K Foundation tries to turn the art world on its head- Library of Mu
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K Foundation tries to turn the art world on its head
By Robert Dawson Scott (28 November, 1993, Scotland On Sunday (Spectrum))
The award for the worst art work of 1993 was nailed down with the help of Robert Dawson Scott
The mysterious K Foundation have let it be known through their agents - for no one gets to speak to them directly - that they delighted with their guerrilla raid on the high ground of British cultural life last Tuesday night.
And well they might be. Every media orginization which reported that Rachel Whiteread had won the £20,000 Turner prize on Wednesday morning also reported that she had been adwarded the K Foundation's alternative award for the worst art work in Britain in 1993. Most carried pictures of the unruly melee on the steps of the Tate Gallery where the "award", consisting of £40,000 in £50 notes nailed to a piece of wood in a gilt frame, was chained to the railings as the great and the good who had attended the official dinner began to trickle out.
As a publicity stunt it will take some beating, even though Bow Community Council, which the same day took the decision to destroy her sculpture House - her inside out cast of an East End house - nearly overshadowed everything. The K Foundation's alternative award was first announced in national press advertisments earlier in the autumn. Then on Tuesday night a posse of journalists was ferried to an unknown destination in a fleet of seven white stretch limousines, told only that what they were about to witness would alter art history.
As one of those present I can confirm that the money was undoubtedly genuine; in a floodlit clearing in a Surrey wood, patrolled by two bright orange armoured cars playing the Red Army chorus version of K Sera Sera (sic) over loudspeakers, we were the ones who nailed down wads of £1,600 in crisp new £50 notes which we had been given on the journey there.
The K Foundation then announced the award had been given to Rachel Whiteread. This was before the official announcement of the Turner prize; I know this because in the limos which now headed back to the Tate, we were able to watch the announcement live on television, framed by commercial breaks in which the K Foundation had bought air-time to announce what they were doing. it spent £20,000 on the commercials, carefully chosen to match the value of the Turner prize. Copies of the invoices were supplied as evidence.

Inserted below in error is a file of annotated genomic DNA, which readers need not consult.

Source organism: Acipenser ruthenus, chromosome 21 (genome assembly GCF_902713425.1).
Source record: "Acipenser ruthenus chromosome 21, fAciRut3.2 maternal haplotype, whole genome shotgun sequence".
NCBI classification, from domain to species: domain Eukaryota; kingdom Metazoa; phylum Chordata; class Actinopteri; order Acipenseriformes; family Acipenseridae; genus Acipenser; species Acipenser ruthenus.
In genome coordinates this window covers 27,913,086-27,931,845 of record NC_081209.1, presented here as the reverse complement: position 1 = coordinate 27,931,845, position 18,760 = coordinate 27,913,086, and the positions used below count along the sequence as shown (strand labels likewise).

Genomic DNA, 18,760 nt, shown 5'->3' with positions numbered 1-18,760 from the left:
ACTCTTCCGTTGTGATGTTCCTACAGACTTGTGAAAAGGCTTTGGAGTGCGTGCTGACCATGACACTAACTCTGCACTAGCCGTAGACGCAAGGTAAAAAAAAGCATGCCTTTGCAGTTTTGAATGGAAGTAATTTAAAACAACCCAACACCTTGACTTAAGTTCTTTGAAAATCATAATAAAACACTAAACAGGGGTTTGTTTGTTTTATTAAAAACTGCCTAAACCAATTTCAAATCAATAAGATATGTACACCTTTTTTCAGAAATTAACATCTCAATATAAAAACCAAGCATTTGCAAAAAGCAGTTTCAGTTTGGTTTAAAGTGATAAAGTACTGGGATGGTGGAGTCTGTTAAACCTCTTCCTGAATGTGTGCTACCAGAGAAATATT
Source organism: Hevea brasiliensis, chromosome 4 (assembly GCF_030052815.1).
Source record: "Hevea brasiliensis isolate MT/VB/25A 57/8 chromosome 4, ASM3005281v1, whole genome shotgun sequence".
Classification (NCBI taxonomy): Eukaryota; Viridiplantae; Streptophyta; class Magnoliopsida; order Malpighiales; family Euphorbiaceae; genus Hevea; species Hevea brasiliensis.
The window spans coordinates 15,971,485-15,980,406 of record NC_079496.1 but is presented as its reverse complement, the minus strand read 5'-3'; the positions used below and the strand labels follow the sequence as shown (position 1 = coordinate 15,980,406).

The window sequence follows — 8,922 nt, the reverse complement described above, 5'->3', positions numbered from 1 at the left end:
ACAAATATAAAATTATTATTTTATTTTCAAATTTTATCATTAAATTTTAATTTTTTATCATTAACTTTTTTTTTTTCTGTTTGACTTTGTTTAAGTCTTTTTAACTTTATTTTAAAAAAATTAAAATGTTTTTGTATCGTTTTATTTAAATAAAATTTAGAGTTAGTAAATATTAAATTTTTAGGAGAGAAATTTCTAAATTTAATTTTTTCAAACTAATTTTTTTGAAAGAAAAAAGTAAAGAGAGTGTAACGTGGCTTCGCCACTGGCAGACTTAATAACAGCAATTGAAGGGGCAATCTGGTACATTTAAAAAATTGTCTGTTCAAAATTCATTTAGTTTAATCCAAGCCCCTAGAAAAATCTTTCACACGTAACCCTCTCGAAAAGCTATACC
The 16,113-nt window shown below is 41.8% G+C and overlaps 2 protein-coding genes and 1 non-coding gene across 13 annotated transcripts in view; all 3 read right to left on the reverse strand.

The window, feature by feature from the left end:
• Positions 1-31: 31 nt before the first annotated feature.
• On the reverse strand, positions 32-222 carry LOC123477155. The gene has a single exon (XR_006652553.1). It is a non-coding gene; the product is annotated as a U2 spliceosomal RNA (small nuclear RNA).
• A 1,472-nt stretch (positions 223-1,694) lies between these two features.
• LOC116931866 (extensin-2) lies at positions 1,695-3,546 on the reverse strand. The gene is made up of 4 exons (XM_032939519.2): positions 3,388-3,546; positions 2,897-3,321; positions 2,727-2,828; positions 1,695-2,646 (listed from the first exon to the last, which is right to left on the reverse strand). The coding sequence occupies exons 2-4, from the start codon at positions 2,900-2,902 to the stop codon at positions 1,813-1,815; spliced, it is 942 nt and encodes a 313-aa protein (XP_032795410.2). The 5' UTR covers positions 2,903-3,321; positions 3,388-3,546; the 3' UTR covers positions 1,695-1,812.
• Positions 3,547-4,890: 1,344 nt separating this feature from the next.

So was this the most expensive practical joke in history? I think not; the two men behind the K Foundation, Bill Drummond and Jimmy Cauty, made their stash as the KLF (Kopyright Liberation Front) with a string of succesful records in the late 1980's and early 1990's. But their whole approach to the pop industry was that it is essentially ridiculous, a termite-hill of the overpaid and undertalented which could be taken for a ride almost at will. They even produced a manual (How to Have a Number One the Easy Way) to emphasise their contempt. At the height of their powers, in the middle of the Brit awards last year, having been named best group, they announced their retirement and the deletion of their entire back catelogue.
What they have moved on to is the art world, another milieu where genuine creativity, pretension and large amounts of money collide in random patterns. At the woodland clearing on Tuesday, we were invited to view part of what was supposed to be a future exhibition with the title Money - A Major Body of Cash. The one work, Nailed to the Wall and labelled just as in more conventional exhibitions, consisted of £1m sterling in £50 notes nailed to a wall constructed of skip pine. I am fairly confident it really was £1m. The "Excerpts from a Catalogue" on offer say it is to be auctioned with a reserve price of £500,000. A series of other works are all listed all involving cash and all for sale at half the face value.
As the K Foundation says, at present the works have an artistic value of zero. it points out that over the years the face value will erode due to inflation whereas the artistic value may rise and invites potential purchasers to take a risk on the point that the two values will cross over or "deconstruct the work now and double your money".
Some of Scotland's leading artists clearly share the K Foundations awareness of how money perverts everything. Others dismiss them as pranksters. A selection of opinion follows.
"It's an elaborate prank but it's got a point and it's definitely amusing. It's putting it's finger on something which is true about the whole game of valuing and creating value out of art. The K Foundation is quite right that the history of art of this period will be completely rewritten and the majority of short-listed artists for the Turner prize will be forgotten."
Julian Spalding, director Glasgow Museums and Galleries
"They're just a bunch of silly buggers. It's good to see money going from a bunch of silly buggers to an artist who is going to make good use of it. What's that saying about a fool and his money...?"
David Mach, sculptor
"The emotional, artistic side of my nature says I admire the audacity and imagination, challenging art and the art manipulators. The rational side of me asks, is this the most expensive art publicity stunt this century, and for whom?"
John Bellany, painter
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